Let's move on to the story now. I have never before heard of Zippy, in my entire life. At first, while I was reading, I thought there was no way this story could be true. However, I kept reading and I did some Internet cruising and sure enough, Zippy is real and so is his atrocious racing record. Zippy really never won a race in his life. Yet, he is in a line of descendants that includes the great Man o' War. Who would've guessed that? Certainly not me. My family and I like to joke that if a sports team is going to be awful, then they need to be the absolute BEST at being awful. Zippy definitely went by that motto and it seems he was the best at being the worst racehorse of all time. There is truly no other way to say it. He lost insanely, but boy, does that horse have some spirit. 

What I think is even more enjoyable about the story, than Zippy's jovial self, is the fact that the man who eventually owned him, Felix Monserrate, decided to continue trying himself. Instead of throwing away Zippy to the highest bidder on the failed thoroughbred market, he kept entering Zippy and kept training him, even when none of his efforts proved fruitful. While this story is about Zippy, I think a lot of credit should also go to Felix. Although there was never really a true payoff as far as a win goes, I think Zippy did win in getting a family who allowed him to be himself, regardless of his failures. I think that is even more important than the cult following that he got over time. I don't necessarily think that continuing to push when you fail is the best option in every case, but I do believe that if you're doing what you love, even if you fail, it works out if you have the right support behind you, to love you anyway. Failure for failure's sake, is just failure. Failure and perseverance, and the ability to love so openly and freely, are what makes it a winning story for me. It isn't that Zippy never gave up, it is that even with how MUCH he continually failed, his family kept housing him, feeding him, and caring for him. Even after retiring to a farm with other retired racehorses, he has a family that cares. It's good to persevere through hardship, but it is always better to have love along the way, because if you succeed and have no one to share that success with, is winning really all that worth it either?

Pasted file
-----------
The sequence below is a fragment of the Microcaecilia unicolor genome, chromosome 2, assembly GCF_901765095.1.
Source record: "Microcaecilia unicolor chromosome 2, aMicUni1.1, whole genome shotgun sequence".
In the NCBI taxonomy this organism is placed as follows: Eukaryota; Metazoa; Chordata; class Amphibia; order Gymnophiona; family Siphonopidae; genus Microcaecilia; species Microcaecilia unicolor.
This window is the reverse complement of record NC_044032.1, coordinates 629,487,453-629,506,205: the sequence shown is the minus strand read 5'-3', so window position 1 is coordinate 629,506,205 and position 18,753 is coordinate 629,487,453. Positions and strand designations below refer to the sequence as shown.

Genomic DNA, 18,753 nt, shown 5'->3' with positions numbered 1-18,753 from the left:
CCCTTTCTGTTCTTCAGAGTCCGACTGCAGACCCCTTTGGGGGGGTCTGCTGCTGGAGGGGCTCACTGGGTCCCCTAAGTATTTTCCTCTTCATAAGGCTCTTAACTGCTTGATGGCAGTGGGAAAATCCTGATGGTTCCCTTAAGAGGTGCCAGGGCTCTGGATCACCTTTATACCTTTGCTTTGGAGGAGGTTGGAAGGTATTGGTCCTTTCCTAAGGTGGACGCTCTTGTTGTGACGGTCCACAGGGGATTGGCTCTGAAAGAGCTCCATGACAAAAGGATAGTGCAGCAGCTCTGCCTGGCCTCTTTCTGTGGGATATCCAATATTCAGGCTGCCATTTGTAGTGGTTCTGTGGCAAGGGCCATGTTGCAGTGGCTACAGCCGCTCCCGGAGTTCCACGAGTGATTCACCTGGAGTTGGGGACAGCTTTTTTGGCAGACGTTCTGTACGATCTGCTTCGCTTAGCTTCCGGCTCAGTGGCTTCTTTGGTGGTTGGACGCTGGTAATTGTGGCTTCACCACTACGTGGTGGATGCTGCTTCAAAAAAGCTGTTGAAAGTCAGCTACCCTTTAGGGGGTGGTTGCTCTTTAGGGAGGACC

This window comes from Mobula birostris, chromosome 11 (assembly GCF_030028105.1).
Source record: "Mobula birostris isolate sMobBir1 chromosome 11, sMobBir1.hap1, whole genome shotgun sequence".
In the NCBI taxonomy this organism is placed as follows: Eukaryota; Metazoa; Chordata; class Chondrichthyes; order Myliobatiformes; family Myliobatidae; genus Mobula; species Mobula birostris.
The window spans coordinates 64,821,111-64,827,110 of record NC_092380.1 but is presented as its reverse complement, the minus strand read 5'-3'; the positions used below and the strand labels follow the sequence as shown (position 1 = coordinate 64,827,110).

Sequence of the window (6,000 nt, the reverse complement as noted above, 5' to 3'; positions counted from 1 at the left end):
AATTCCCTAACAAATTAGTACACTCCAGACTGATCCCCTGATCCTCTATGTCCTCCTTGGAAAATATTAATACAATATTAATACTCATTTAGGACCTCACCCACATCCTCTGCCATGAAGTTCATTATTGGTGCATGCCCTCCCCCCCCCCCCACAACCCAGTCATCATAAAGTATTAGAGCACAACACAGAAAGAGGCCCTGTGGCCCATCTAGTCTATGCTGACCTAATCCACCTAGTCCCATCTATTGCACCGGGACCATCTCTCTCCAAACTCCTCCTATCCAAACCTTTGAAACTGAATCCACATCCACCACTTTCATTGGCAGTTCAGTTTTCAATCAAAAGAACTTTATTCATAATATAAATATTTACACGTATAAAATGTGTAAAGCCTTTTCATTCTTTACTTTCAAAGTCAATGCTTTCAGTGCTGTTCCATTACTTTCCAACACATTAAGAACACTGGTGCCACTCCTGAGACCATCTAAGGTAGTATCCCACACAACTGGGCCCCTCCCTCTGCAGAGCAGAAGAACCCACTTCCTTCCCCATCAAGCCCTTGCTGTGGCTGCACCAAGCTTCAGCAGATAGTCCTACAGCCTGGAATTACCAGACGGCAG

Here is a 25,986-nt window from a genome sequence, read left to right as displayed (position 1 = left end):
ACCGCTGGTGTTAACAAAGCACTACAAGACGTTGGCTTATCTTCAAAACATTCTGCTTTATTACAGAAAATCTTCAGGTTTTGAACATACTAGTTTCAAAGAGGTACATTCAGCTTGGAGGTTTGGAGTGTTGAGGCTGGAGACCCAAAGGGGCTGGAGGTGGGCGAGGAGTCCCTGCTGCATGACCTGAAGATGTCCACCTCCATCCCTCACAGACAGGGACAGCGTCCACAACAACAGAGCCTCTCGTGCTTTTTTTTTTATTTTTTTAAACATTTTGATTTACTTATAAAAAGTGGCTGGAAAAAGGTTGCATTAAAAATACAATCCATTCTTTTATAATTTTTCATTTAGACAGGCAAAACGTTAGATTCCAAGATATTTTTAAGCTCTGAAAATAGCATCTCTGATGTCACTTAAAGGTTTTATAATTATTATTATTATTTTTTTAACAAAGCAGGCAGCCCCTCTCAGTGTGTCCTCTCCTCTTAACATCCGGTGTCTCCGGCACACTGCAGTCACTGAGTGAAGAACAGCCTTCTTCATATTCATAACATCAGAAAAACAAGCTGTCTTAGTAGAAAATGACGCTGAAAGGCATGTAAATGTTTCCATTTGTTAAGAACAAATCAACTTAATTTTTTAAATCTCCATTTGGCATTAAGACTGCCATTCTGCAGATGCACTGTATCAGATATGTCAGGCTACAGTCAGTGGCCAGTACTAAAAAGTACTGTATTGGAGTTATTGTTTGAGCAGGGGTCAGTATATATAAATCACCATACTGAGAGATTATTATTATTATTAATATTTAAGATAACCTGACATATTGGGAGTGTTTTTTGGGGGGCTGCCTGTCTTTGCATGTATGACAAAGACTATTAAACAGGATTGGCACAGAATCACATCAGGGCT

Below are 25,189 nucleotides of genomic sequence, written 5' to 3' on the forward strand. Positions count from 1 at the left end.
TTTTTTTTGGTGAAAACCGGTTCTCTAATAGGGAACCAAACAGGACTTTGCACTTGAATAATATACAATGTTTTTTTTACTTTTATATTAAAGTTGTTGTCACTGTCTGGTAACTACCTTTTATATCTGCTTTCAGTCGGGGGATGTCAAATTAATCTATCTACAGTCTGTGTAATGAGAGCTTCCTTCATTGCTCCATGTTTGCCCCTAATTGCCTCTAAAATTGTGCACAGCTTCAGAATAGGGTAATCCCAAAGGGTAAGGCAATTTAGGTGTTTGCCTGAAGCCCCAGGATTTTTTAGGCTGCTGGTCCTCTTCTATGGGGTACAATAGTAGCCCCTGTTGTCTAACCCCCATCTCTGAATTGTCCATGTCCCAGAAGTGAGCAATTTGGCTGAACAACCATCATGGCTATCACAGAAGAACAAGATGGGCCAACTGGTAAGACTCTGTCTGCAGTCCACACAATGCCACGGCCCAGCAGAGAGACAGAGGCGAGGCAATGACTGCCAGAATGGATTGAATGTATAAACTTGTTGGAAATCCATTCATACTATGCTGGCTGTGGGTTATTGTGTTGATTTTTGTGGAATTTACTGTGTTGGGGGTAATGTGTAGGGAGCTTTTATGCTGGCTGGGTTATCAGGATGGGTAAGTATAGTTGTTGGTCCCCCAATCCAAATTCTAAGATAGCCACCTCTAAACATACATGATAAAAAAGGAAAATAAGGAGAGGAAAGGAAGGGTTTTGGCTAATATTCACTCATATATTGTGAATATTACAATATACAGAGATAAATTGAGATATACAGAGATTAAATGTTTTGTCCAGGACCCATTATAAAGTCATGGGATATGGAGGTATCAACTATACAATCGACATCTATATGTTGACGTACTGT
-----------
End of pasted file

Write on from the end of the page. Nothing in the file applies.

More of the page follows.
The only issues I have with the story, is that there didn't seem to be enough of Felix's daughter, Marisa. Marisa, in the book, is one of the main reasons that Zippy's demeanor changes and how Zippy becomes largely accepted into a family. However, she is only in three pictures, and talked about in two-ish pages. After that, the story immediately goes back to full focus on Zippy racing. As fun as it is to hear about a failed racehorse losing every race he is ever in, even against human competitors, I feel like most of the heart of the story was in the interactions Zippy had with people. I think Marisa should've been more involved with the story, if she truly was largely involved in Zippy's life and changing the perceptions of his temperament. 

Overall, I think this is a really fun book. The illustrations are rather solid, despite not being my personal favorite. The story is charming and enjoyable, and there is a lot to learn from it. While there are some edits that I would personally make, that I think would make the story better, I think the story does speak a lot for itself as it is. It is okay in its current form, but I really would have loved to see a little bit more of the human-horse relationship that is so stressed among horse trainers and owners, and which has a glimpse of shine within this book. This is a fun overview of Zippy and his racing career, and it definitely made me want to learn more about Zippy, so that is definitely a good feeling to invoke in a reader when it comes to non-fiction, biographical works like this. With a tiny bit of expansion in the aforementioned area, I could definitely see this book being exceptional and a favorite of horse lovers. In its present form, based on my personal preferences and interpretations, I give this book a Lone Star rating of ✯✯. 

Final Thoughts

I would like to extend my thanks to Netgalley for providing the service they do, as well as the author and publisher for making this book available as an Advance Reviewer's Copy (ARC). in exchange for an honest review).

This is a very informative and entertaining book and I hope it does well when it is released next February. I think there is plenty of room in libraries for more books about animals and their stories. I for one am a big fan of hearing and reading about them.

Comment Time

In the comments below, share your favorite animal story, whether it be a book you read, a show you saw, or a news story you read! Also, would you consider reading this book when it is officially published?